man on the hill to have somebody just to make sure that people are being treated fairly? Especially when not only is that family affected, but our whole economy is affected.” How many times do brokers need to say, they never developed a single-loan program, wrote guidelines for those same programs, or underwrote and approved any consumer’s mortgage? With respect to the documentation “they didn’t understand” and was “peddled deliberately to them,” those would be your forms, Mr. President. In addition, Georgetown and Harvard studies support broker claims that they weren’t responsible for the financial crisis. The Georgetown subprime loan study specifically states, by using a mortgage broker, consumers will save an average of 1.13 percent on their APR versus a bank-originated mortgage. The Harvard study goes even further by saying that mortgage brokers were not responsible for the financial crisis. On January 4th, Mr. Obama made a recess appointment and named Richard Cordray Director of the CFPB. On that same day Mr. Obama twice singled out mortgage brokers as the predators. However, during a stop at the Cleveland, Ohio home of William and Endia Eason, the truth caught up with the President. While sitting at the kitchen table in the Eason home with the couple, Director Cordray and Deonna Kirkpatrick, Communications Director of an Ohio non-profit agency, Mr. Obama told a gaggle of press a horrific story endured by these home owners, who almost lost their home in a foreclosure. According to the President, the couple’s “trouble began in 2001,” after their home was cited for a housing code violation by the City of Cleveland. A mortgage broker came knocking at their door and told the Easons they needed a loan to get the work done. He further quoted the broker as having said, “The Easons would go to jail,” unless they made the changes. After telling them it was too late to back out of the loan process, the broker talked the couple into borrowing $80,000 to repair their steps, garage and roof. The President continued the story by saying, after having lived in their home for 30 years, they suddenly found themselves owing almost $80,000. When they failed to meet their payment obligations, the lender started the foreclosure process. In desperation the Easons contacted a non-profit that specializes in helping victims of predatory lending. The President went on to say, with the help of the nonprofit they were able to convince the mortgage company to write off part of the mortgage loan and back away from the foreclosure. Lastly, he stated, the mortgage broker made $4,000 from the deal and walked away.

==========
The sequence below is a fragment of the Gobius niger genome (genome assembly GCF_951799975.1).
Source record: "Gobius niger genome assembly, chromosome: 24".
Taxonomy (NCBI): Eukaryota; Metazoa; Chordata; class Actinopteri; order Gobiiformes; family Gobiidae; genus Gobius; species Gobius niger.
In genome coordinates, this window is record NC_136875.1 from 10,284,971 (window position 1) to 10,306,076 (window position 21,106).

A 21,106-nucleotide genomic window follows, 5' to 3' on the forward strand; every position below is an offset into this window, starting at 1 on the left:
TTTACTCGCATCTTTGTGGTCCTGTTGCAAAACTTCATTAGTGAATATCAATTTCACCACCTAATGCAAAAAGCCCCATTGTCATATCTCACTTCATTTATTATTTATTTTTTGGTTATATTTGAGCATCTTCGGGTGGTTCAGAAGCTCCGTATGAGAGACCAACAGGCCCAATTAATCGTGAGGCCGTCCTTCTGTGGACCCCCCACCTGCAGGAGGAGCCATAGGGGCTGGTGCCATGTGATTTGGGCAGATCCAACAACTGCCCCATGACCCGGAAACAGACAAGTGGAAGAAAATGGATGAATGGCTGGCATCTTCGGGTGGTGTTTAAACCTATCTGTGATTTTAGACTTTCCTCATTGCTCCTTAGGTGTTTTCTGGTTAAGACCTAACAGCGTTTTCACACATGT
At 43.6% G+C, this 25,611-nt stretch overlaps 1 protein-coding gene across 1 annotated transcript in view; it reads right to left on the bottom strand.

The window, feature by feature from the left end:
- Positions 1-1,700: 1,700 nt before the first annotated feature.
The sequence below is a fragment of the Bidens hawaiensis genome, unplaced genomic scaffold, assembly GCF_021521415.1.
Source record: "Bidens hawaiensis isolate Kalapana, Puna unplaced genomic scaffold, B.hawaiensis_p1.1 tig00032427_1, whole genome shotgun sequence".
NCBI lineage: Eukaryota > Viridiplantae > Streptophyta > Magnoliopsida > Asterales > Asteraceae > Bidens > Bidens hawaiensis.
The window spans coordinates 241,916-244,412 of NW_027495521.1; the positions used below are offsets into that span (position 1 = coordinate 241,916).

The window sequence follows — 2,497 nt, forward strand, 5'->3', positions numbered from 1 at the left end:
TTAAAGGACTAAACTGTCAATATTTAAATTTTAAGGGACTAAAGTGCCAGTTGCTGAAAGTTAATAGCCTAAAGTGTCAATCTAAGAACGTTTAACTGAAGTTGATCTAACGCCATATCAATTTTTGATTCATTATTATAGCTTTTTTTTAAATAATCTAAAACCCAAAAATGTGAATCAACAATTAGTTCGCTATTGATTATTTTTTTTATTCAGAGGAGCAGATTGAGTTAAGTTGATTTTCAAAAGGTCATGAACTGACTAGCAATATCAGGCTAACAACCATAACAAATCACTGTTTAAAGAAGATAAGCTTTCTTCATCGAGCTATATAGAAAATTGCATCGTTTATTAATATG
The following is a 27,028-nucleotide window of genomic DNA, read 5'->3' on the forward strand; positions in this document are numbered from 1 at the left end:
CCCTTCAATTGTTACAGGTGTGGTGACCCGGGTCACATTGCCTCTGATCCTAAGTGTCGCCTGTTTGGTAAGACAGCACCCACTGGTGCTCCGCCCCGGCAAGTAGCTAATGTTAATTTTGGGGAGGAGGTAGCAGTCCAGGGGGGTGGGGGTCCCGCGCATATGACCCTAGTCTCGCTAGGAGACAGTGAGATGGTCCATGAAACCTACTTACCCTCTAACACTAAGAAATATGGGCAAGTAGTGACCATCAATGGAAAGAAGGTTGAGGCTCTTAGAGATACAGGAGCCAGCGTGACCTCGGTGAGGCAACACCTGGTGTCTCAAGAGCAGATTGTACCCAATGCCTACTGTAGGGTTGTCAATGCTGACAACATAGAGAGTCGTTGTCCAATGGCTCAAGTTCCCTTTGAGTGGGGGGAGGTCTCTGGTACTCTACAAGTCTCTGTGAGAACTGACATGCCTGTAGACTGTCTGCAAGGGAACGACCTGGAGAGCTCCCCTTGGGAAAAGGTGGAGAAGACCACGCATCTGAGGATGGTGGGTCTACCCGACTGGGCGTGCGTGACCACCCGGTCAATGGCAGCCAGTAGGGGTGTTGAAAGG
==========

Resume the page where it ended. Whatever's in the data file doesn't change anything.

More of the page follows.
If in fact the Easons were victims of predatory lending, those responsible should be punished. The Easons and the non-profit never mentioned the name of the broker or brokerage. After looking into the matter, here’s what we found. A mortgage broker was NOT involved in any predatory act against the Easons. Within minutes of the story breaking, one of our members emailed me the public record of the Eason’s property lines, dating back to 1974. That record confirmed a broker was not involved in any 2001 mortgage transaction. In fact, the only time a broker was involved was in 2004, when the Easons received an FHA reverse mortgage. The Eason’s lien record showed 55 results, including IRS tax liens. One of those liens was recorded in January 1995, followed by the property being deeded over to another individual. That same individual deeded the property back to Mr. Eason two months later. Absent the broker who originated the reverse mortgage, it appears the liens shown on the record were made by banks and finance companies. One would think the President’s staff would have vetted the Easons, before exposing the President. As a 30-year veteran of the mortgage industry, I’m tired of getting blamed for the actions of others. Some say it’s a misconception about who a mortgage broker is and the White House didn’t do it deliberately. Even if that’s true, the misconception has caused mortgage brokers to be targeted for most of the onerous rules, regulations and legislation we have today. As an example, we have HVCC and LO Comp. NAIHP has met with The White House regarding this serious matter and is working with them on a “clarification.” Additionally, we have a scheduled meeting with the new CFPB Director set for January 26th. Interestingly enough, The White House has asked to join that meeting. Lastly, NAIHP is about to launch an all-out media campaign to correct the misconception that brokers caused the financial/housing crisis. If you’re interested in joining our media campaign, please contact Marc is the President of the National Association of Independent Housing Professionals. Previously, he served as the 2008-2009 President of the National Association of Mortgage Brokers. He also held the positions of NAMB’s Presidentelect, Vice President, Director, Chairman and Founder of the Consumer Protection Committee, and was awarded NAMB’s highest honor, Broker of the Year.